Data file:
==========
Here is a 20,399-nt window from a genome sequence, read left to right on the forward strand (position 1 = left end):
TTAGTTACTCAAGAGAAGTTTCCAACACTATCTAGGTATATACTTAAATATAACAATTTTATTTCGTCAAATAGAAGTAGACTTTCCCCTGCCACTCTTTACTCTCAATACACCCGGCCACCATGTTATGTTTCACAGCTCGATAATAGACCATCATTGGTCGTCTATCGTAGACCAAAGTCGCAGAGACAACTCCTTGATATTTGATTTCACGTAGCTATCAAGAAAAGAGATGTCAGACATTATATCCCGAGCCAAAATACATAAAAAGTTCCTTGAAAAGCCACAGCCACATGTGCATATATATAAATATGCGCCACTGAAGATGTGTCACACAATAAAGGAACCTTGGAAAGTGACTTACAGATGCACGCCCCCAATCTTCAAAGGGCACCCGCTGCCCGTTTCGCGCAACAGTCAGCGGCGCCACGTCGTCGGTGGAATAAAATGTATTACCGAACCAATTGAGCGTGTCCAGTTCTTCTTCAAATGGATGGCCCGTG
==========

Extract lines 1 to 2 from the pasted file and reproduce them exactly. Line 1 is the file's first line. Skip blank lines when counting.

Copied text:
Here is a 20,399-nt window from a genome sequence, read left to right on the forward strand (position 1 = left end):
TTAGTTACTCAAGAGAAGTTTCCAACACTATCTAGGTATATACTTAAATATAACAATTTTATTTCGTCAAATAGAAGTAGACTTTCCCCTGCCACTCTTTACTCTCAATACACCCGGCCACCATGTTATGTTTCACAGCTCGATAATAGACCATCATTGGTCGTCTATCGTAGACCAAAGTCGCAGAGACAACTCCTTGATATTTGATTTCACGTAGCTATCAAGAAAAGAGATGTCAGACATTATATCCCGAGCCAAAATACATAAAAAGTTCCTTGAAAAGCCACAGCCACATGTGCATATATATAAATATGCGCCACTGAAGATGTGTCACACAATAAAGGAACCTTGGAAAGTGACTTACAGATGCACGCCCCCAATCTTCAAAGGGCACCCGCTGCCCGTTTCGCGCAACAGTCAGCGGCGCCACGTCGTCGGTGGAATAAAATGTATTACCGAACCAATTGAGCGTGTCCAGTTCTTCTTCAAATGGATGGCCCGTG